The Joint Admissions and Matriculation Board (JAMB) has revealed that the sum of 557,626 candidates from 1.8 million applications have been admitted into tertiary institutions across the country in its 2022 admission processes.
JAMB Registrar, Professor Ishaq Oloyede, disclosed this at the 2023 policy meeting on admissions to tertiary institutions in Abuja on Saturday, June 24.
Oloyede said the 2022 admission process is still ongoing due to opportunities given to some key players in the sector to conduct admissions.
Admissions not given by JAMB
The JAMB Registrar, who discredited notions from the public that admissions were given by JAMB, said admission also depended on the availability of candidates five O’level requirements as UTME was only meant for admission ranking.
“As of June 19, tertiary institutions have admitted 557,626 candidates but as we speak today, the admission is up to 600,000 as we target about 700,000. This is because admission is still ongoing.
UTME refers to the Unified Tertiary Matriculation Examination conducted by JAMB annually as part of the admissions process into tertiary educational institutions.
O’level refers to the Senior School Certificate Examination conducted by both the West African Examination Council (WAEC) and the National Examination Council (NECO).
High UTME score doesn’t determine admissions
EduCeleb.com earlier reported that institutions gave the cut-off marks for the academic programmes they run in the 2023 admissions process.
While the minimum for universities is 140, that of polytechnics and colleges of education is 100.
JAMB registrar used the medium to clarify on what actually determines the cut-off marks.
“We hear about cut-off marks by JAMB but the truth is that not the best candidate who scored the highest mark in UTME is the best candidate.
“Admission is based on the five 0’level results that a candidate possesses because we only make use of UTME for admission ranking. JAMB has not initiated admissions since 2016.”
Gaps in the admissions process
Speaking on gaps in admission vacancies and why candidates were not admitted, Oloyede said rigidity of programme choice and mismatch of demand and supply were responsible.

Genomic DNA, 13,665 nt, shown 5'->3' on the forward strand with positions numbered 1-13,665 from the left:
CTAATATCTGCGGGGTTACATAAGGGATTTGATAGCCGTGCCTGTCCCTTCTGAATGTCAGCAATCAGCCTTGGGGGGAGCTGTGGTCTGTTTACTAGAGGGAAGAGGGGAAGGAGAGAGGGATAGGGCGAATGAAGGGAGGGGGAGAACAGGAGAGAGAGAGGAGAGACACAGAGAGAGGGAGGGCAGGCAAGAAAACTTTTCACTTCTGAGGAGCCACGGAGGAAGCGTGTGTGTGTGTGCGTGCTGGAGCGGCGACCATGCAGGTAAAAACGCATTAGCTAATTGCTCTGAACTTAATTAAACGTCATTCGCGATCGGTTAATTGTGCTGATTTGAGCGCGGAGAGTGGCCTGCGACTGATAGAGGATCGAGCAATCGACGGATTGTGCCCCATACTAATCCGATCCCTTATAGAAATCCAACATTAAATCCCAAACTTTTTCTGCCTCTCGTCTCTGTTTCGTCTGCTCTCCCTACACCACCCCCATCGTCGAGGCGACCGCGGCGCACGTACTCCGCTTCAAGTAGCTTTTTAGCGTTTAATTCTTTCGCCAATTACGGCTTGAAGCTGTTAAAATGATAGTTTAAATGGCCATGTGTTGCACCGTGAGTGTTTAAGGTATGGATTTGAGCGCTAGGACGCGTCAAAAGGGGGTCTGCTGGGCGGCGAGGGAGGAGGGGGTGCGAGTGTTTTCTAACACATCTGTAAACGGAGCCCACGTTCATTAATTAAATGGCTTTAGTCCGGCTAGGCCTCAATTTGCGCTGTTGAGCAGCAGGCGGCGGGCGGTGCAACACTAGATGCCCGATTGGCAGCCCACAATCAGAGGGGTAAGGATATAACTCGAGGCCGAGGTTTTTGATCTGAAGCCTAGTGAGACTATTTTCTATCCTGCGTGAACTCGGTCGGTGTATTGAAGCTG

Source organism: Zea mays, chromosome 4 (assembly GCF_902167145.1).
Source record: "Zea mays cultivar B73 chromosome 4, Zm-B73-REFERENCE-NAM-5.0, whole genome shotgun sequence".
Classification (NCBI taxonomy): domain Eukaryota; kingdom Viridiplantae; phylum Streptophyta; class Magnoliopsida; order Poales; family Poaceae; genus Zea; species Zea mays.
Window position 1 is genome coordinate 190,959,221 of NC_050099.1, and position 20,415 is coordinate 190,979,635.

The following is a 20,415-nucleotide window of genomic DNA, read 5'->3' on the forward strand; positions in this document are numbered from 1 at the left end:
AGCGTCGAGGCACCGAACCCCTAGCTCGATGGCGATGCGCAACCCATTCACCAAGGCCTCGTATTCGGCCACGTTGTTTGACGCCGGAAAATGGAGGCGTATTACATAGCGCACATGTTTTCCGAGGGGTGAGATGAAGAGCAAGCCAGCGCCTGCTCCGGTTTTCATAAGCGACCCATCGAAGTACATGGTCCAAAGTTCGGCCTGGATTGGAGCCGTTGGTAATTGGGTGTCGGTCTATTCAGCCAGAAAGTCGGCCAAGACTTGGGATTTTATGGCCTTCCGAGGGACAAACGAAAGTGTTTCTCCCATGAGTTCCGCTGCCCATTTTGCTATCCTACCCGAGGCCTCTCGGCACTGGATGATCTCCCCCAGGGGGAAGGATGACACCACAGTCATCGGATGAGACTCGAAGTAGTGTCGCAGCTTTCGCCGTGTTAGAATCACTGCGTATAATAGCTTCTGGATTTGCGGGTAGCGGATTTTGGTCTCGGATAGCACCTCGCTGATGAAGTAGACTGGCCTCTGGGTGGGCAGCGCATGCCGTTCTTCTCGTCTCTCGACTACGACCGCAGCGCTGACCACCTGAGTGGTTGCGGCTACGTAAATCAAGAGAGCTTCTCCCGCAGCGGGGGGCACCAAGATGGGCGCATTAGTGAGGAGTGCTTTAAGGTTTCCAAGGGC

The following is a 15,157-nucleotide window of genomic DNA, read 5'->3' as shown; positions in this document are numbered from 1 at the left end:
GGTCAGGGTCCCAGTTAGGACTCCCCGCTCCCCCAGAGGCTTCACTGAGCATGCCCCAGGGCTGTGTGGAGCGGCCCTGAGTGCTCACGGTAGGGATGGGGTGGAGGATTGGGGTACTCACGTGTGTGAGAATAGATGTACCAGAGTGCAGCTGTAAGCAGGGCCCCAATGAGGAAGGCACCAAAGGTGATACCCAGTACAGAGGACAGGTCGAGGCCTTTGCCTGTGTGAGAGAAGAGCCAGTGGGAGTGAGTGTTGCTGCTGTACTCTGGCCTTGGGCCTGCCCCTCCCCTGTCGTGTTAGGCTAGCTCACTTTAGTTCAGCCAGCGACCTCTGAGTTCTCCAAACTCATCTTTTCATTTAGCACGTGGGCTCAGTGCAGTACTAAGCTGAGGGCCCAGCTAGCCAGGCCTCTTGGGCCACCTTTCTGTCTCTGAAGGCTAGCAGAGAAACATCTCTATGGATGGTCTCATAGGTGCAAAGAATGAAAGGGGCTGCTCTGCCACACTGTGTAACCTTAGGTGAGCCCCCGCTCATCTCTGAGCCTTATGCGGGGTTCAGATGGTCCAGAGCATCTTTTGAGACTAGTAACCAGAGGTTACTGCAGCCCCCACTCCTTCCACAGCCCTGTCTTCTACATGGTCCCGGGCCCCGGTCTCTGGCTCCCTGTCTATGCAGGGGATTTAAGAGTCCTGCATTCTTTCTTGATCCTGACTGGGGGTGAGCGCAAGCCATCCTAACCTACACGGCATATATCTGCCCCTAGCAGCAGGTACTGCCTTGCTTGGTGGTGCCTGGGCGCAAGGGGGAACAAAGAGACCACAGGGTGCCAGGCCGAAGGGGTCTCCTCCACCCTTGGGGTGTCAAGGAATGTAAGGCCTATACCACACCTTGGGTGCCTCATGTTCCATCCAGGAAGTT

He also listed lack of interest in existing vacancies and trail-candidates (No O’level results or awaiting results) as responsible for admission gaps in the tertiary institutions.
The JAMB boss, therefore, said the onus lay with institutions to determine the National Minimum Tolerable UTME score, popularly called the ‘cut-off marks’.
Recall that EduCeleb.com also reported that Umeh Nkechinyere from Anambra State with a cumulative mark of 360 had the highest UTME score in the 2023 admissions process, which features over 1.8 million candidates.
Ensure fairness – FME urges institutions
Speaking at the event, the Permanent Secretary, Federal Ministry of Education, David Adejo, urged the stakeholders to ensure fairness, transparency, and accountability in the admission processes which determined the fate of millions of students.
Adejo called on admission stakeholders to ensure credibility in the process so that no candidate would be denied admission, as well as no deserving candidate, was given admission.
The policy meeting had in attendance representatives from the National Association of Nigerian Students (NANS), Vice-Chancellors of universities, and Rectors of polytechnics.
Others were Provosts of Colleges of Education, Registrars and Admission Officers of tertiary institutions, heads of federal agencies, the National Youth Service Corps (NYSC), and the National Commission for Colleges of Education (NCCE).For information on Press Releases, Photos, Promotional Events and Adverts, Please message us on WhatsApp via (+234) 09052129258, 08124662170 or send an email to: email@example.com.